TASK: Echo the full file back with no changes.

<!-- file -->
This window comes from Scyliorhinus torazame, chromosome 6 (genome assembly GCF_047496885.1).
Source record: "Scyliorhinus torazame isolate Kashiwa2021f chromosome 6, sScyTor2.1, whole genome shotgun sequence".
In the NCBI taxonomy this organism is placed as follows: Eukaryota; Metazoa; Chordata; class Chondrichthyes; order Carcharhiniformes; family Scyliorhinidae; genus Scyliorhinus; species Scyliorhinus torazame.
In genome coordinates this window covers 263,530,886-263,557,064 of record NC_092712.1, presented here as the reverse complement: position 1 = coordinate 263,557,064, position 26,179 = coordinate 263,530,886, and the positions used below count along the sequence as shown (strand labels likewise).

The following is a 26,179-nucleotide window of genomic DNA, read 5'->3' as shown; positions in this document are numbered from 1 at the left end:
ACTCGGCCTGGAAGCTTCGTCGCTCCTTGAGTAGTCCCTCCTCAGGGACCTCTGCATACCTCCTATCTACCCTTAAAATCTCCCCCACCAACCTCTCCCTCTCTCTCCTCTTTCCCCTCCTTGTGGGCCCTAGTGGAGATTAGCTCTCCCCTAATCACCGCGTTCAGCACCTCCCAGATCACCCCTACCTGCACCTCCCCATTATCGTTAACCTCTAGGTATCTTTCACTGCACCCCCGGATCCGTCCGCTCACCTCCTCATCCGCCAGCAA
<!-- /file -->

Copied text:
This window comes from Scyliorhinus torazame, chromosome 6 (genome assembly GCF_047496885.1).
Source record: "Scyliorhinus torazame isolate Kashiwa2021f chromosome 6, sScyTor2.1, whole genome shotgun sequence".
In the NCBI taxonomy this organism is placed as follows: Eukaryota; Metazoa; Chordata; class Chondrichthyes; order Carcharhiniformes; family Scyliorhinidae; genus Scyliorhinus; species Scyliorhinus torazame.
In genome coordinates this window covers 263,530,886-263,557,064 of record NC_092712.1, presented here as the reverse complement: position 1 = coordinate 263,557,064, position 26,179 = coordinate 263,530,886, and the positions used below count along the sequence as shown (strand labels likewise).

The following is a 26,179-nucleotide window of genomic DNA, read 5'->3' as shown; positions in this document are numbered from 1 at the left end:
ACTCGGCCTGGAAGCTTCGTCGCTCCTTGAGTAGTCCCTCCTCAGGGACCTCTGCATACCTCCTATCTACCCTTAAAATCTCCCCCACCAACCTCTCCCTCTCTCTCCTCTTTCCCCTCCTTGTGGGCCCTAGTGGAGATTAGCTCTCCCCTAATCACCGCGTTCAGCACCTCCCAGATCACCCCTACCTGCACCTCCCCATTATCGTTAACCTCTAGGTATCTTTCACTGCACCCCCGGATCCGTCCGCTCACCTCCTCATCCGCCAGCAA